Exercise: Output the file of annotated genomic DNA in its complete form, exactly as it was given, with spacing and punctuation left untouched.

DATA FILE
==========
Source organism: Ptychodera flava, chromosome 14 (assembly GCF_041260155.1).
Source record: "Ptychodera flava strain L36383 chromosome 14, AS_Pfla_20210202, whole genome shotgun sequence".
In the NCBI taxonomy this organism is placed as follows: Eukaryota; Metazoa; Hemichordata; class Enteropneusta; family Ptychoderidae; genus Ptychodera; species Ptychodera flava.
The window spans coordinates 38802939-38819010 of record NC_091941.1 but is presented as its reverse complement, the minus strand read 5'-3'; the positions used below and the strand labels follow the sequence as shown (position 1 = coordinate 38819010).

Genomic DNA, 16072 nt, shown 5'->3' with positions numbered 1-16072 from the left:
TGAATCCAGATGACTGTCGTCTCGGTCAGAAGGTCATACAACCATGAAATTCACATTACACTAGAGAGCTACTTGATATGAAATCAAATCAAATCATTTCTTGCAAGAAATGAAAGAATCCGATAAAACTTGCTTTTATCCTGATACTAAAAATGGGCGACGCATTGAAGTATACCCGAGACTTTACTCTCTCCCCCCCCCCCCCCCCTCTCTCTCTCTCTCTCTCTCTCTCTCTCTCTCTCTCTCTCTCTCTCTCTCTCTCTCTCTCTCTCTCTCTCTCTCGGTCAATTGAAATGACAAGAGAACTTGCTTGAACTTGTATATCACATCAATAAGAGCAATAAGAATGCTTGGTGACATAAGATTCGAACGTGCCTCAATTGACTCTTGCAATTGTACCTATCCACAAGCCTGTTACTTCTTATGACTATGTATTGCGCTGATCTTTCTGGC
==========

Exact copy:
Source organism: Ptychodera flava, chromosome 14 (assembly GCF_041260155.1).
Source record: "Ptychodera flava strain L36383 chromosome 14, AS_Pfla_20210202, whole genome shotgun sequence".
In the NCBI taxonomy this organism is placed as follows: Eukaryota; Metazoa; Hemichordata; class Enteropneusta; family Ptychoderidae; genus Ptychodera; species Ptychodera flava.
The window spans coordinates 38802939-38819010 of record NC_091941.1 but is presented as its reverse complement, the minus strand read 5'-3'; the positions used below and the strand labels follow the sequence as shown (position 1 = coordinate 38819010).

Genomic DNA, 16072 nt, shown 5'->3' with positions numbered 1-16072 from the left:
TGAATCCAGATGACTGTCGTCTCGGTCAGAAGGTCATACAACCATGAAATTCACATTACACTAGAGAGCTACTTGATATGAAATCAAATCAAATCATTTCTTGCAAGAAATGAAAGAATCCGATAAAACTTGCTTTTATCCTGATACTAAAAATGGGCGACGCATTGAAGTATACCCGAGACTTTACTCTCTCCCCCCCCCCCCCCCCTCTCTCTCTCTCTCTCTCTCTCTCTCTCTCTCTCTCTCTCTCTCTCTCTCTCTCTCTCTCTCTCTCTCTCTCTCGGTCAATTGAAATGACAAGAGAACTTGCTTGAACTTGTATATCACATCAATAAGAGCAATAAGAATGCTTGGTGACATAAGATTCGAACGTGCCTCAATTGACTCTTGCAATTGTACCTATCCACAAGCCTGTTACTTCTTATGACTATGTATTGCGCTGATCTTTCTGGC